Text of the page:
Certain environmental chemicals linked with poor kidney health
In an analysis of blood and urine samples from 46,748 US adults, elevated levels of seven environmental chemicals were associated with markers of kidney disease. (2020-05-21)

Seven at one pulse
Higher frequencies mean faster data transfer and more powerful processors. Technically, however, it is anything but easy to keep increasing clock rates and radio frequencies. New materials could solve the problem. Experiments at Helmholtz-Zentrum Dresden-Rossendorf (HZDR) have now produced a promising result: Researchers were able to get a novel material to increase the frequency of a terahertz radiation flash by a factor of seven: a first step for potential IT applications. (2020-05-19)

Researchers find the key to preserving The Scream
Moisture is the main environmental factor that triggers the degradation of the masterpiece The Scream (1910?) by Edvard Munch, according to the finding of an international team of scientists led by the CNR (Italy), using a combination of in situ non-invasive spectroscopic methods and synchrotron X-ray techniques. (2020-05-15)

High-efficiency catalyst enhancing the electric reduction performance of CO2
It provides new ideas for the design of the catalyst nanostructures boosting an efficient reaction. (2020-04-16)

Researchers advance solar material production
A WSU team has developed a more efficient, safer, and cost-effective way to produce cadmium telluride (CdTe) material for solar cells or other applications, a discovery that could advance the solar industry and make it more competitive. (2020-01-27)

2D materials boost carrier multiplication
IBS researchers discover a carrier multiplication process in 2D semiconductors that could increase the efficiency of future solar cells. (2019-12-02)

Visible light and nanoparticle catalysts produce desirable bioactive molecules
Northwestern University chemists have used visible light and extremely tiny nanoparticles to quickly and simply make molecules that are of the same class as many lead compounds for drug development. Driven by light, the nanoparticle catalysts perform chemical reactions with very specific chemical products -- molecules that don't just have the right chemical formulas but also have specific arrangements of their atoms in space. And the catalyst can be reused for additional chemical reactions. (2019-10-30)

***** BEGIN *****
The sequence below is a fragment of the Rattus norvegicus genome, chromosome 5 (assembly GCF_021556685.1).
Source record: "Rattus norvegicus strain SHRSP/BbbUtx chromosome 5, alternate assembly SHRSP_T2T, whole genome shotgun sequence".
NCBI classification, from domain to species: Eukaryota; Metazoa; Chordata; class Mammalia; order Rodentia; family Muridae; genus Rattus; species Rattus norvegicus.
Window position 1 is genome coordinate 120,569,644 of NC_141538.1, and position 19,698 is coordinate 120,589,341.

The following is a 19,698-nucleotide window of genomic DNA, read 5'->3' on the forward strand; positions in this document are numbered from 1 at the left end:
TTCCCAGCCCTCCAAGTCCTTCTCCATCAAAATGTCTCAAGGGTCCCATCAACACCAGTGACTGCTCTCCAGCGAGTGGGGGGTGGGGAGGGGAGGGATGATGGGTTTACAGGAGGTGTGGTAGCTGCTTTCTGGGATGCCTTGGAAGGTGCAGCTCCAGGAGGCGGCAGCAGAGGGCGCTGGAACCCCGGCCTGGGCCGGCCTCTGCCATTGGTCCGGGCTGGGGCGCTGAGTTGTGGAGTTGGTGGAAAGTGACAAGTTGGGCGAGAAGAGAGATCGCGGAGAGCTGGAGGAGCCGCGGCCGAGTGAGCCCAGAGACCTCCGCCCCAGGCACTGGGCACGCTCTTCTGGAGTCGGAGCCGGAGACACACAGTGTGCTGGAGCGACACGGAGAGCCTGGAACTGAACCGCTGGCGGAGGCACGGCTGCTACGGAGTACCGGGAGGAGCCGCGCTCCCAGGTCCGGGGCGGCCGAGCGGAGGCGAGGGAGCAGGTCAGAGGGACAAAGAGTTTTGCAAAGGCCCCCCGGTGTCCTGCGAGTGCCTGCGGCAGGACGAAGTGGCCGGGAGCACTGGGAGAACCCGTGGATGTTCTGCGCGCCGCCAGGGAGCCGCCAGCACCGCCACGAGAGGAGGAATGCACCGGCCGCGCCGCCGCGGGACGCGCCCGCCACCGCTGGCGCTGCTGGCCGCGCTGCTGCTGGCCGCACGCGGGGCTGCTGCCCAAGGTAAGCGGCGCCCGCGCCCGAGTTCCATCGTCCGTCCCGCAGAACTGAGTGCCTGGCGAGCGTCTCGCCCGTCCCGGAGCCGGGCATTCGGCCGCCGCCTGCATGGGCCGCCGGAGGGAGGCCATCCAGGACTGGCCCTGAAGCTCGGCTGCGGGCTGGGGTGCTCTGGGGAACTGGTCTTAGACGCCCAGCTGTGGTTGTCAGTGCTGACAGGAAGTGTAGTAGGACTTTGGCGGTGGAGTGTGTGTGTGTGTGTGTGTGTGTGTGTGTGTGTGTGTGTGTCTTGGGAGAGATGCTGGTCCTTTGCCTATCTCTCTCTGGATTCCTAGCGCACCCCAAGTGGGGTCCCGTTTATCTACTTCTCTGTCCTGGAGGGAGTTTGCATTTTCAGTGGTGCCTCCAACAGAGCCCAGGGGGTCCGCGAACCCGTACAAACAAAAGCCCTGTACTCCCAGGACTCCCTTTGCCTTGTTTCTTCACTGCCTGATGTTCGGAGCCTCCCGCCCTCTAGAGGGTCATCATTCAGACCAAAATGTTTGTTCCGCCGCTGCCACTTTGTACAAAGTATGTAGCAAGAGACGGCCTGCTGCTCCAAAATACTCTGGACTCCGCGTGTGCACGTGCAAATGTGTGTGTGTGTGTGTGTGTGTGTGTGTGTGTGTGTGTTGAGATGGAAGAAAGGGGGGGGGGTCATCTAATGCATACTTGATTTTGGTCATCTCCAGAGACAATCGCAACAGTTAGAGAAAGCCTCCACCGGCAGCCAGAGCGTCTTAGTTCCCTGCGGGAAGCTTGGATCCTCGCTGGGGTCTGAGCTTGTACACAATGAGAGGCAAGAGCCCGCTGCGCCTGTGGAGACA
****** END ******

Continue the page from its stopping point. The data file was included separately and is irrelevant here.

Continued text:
Tailings dumped into Portmán Bay continue to release metals into the sea 25 years later
The waters of the Mediterranean Sea continue to receive dissolved metals from the mining waste deposited in Portmán Bay (Murcia) 25 years after the cessation of mining activity. A study by researchers from the Institute of Environmental Science and Technology of the Universitat Autònoma de Barcelona (ICTA-UAB), in collaboration with UB researchers, shows that the sea continues to be contaminated through groundwater containing heavy metals such as iron, cadmium, nickel, zinc and lead. (2019-10-16)

Modified quantum dots capture more energy from light and lose less to heat
Los Alamos National Laboratory scientists have synthesized magnetically-doped quantum dots that capture the kinetic energy of electrons created by ultraviolet light before it's wasted as heat. (2019-10-07)

No clear link between local food and cancer risk in glassworks areas
There is no clear link between cancer incidence and locally produced food from an area with a history of glass manufacture with contaminated soil, according to a new study from, among others, Linköping University in Sweden. A high consumption of certain local foods seems to be linked to an increased risk of certain cancers, but this probably reflects that the exposure to contaminants was higher in the past. The findings are published in Environmental International. (2019-09-23)

DGIST achieves the highest efficiency of flexible CZTSSe thin-film solar cell
DGIST Division of Energy Technology achieves the highest photoelectric conversion efficiency in the world. Huge expectations toward the commercialization of flexible solar cell that is applicable in various fields. (2019-09-19)

The magic wavelength of cadmium
Researchers experimentally determined a property of cadmium called the magic wavelength which is considered essential for the development of the most accurate clocks ever envisaged. The researchers hope this may permit simple and robust atomic clocks so accurate they could be used to improve our understanding of current theories and even test for new physics. (2019-09-14)

A laser for penetrating waves
The 'Landau-level laser' is an exciting concept for an unusual radiation source. It has the potential to efficiently generate terahertz waves, which can be used to penetrate materials as well as for future data transmission. So far, however, nearly all attempts to make such a laser have failed. An international team has now taken an important step in the right direction: In the journal Nature Photonics, they describe a material that generates terahertz waves by simply applying an electric current. (2019-08-16)